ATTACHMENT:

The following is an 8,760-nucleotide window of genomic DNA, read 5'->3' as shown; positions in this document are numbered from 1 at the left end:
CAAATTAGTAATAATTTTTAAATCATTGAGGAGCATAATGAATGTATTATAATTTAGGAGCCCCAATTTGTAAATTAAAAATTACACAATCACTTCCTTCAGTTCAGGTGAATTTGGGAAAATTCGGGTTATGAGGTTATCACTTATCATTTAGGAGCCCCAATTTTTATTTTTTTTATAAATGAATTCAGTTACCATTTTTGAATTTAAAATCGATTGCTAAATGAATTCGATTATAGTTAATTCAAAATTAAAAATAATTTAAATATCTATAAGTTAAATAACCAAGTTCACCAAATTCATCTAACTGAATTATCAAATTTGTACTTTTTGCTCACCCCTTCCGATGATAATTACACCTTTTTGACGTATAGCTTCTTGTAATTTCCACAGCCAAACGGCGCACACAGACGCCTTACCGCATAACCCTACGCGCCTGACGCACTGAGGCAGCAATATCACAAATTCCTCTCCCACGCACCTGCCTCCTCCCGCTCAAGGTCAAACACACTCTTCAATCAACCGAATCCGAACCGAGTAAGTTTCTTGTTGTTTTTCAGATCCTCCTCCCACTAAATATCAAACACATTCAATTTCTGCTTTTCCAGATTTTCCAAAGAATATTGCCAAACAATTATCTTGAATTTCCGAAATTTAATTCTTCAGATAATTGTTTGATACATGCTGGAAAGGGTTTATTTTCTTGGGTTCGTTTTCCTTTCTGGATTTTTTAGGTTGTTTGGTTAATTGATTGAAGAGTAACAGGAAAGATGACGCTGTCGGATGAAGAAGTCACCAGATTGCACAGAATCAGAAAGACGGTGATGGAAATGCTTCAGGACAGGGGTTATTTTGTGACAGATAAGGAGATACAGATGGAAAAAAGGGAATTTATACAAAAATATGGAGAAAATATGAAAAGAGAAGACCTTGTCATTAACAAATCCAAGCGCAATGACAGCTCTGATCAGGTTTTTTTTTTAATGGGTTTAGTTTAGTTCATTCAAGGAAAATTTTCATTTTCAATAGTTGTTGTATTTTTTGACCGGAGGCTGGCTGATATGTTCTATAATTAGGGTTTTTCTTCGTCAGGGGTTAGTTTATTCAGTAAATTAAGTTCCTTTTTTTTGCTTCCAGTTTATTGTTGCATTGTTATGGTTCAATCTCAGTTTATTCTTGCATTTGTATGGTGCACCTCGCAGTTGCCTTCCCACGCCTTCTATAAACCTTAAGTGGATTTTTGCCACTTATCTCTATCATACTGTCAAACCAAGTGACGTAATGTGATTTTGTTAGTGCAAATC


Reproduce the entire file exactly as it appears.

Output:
The following is an 8,760-nucleotide window of genomic DNA, read 5'->3' as shown; positions in this document are numbered from 1 at the left end:
CAAATTAGTAATAATTTTTAAATCATTGAGGAGCATAATGAATGTATTATAATTTAGGAGCCCCAATTTGTAAATTAAAAATTACACAATCACTTCCTTCAGTTCAGGTGAATTTGGGAAAATTCGGGTTATGAGGTTATCACTTATCATTTAGGAGCCCCAATTTTTATTTTTTTTATAAATGAATTCAGTTACCATTTTTGAATTTAAAATCGATTGCTAAATGAATTCGATTATAGTTAATTCAAAATTAAAAATAATTTAAATATCTATAAGTTAAATAACCAAGTTCACCAAATTCATCTAACTGAATTATCAAATTTGTACTTTTTGCTCACCCCTTCCGATGATAATTACACCTTTTTGACGTATAGCTTCTTGTAATTTCCACAGCCAAACGGCGCACACAGACGCCTTACCGCATAACCCTACGCGCCTGACGCACTGAGGCAGCAATATCACAAATTCCTCTCCCACGCACCTGCCTCCTCCCGCTCAAGGTCAAACACACTCTTCAATCAACCGAATCCGAACCGAGTAAGTTTCTTGTTGTTTTTCAGATCCTCCTCCCACTAAATATCAAACACATTCAATTTCTGCTTTTCCAGATTTTCCAAAGAATATTGCCAAACAATTATCTTGAATTTCCGAAATTTAATTCTTCAGATAATTGTTTGATACATGCTGGAAAGGGTTTATTTTCTTGGGTTCGTTTTCCTTTCTGGATTTTTTAGGTTGTTTGGTTAATTGATTGAAGAGTAACAGGAAAGATGACGCTGTCGGATGAAGAAGTCACCAGATTGCACAGAATCAGAAAGACGGTGATGGAAATGCTTCAGGACAGGGGTTATTTTGTGACAGATAAGGAGATACAGATGGAAAAAAGGGAATTTATACAAAAATATGGAGAAAATATGAAAAGAGAAGACCTTGTCATTAACAAATCCAAGCGCAATGACAGCTCTGATCAGGTTTTTTTTTTAATGGGTTTAGTTTAGTTCATTCAAGGAAAATTTTCATTTTCAATAGTTGTTGTATTTTTTGACCGGAGGCTGGCTGATATGTTCTATAATTAGGGTTTTTCTTCGTCAGGGGTTAGTTTATTCAGTAAATTAAGTTCCTTTTTTTTGCTTCCAGTTTATTGTTGCATTGTTATGGTTCAATCTCAGTTTATTCTTGCATTTGTATGGTGCACCTCGCAGTTGCCTTCCCACGCCTTCTATAAACCTTAAGTGGATTTTTGCCACTTATCTCTATCATACTGTCAAACCAAGTGACGTAATGTGATTTTGTTAGTGCAAATC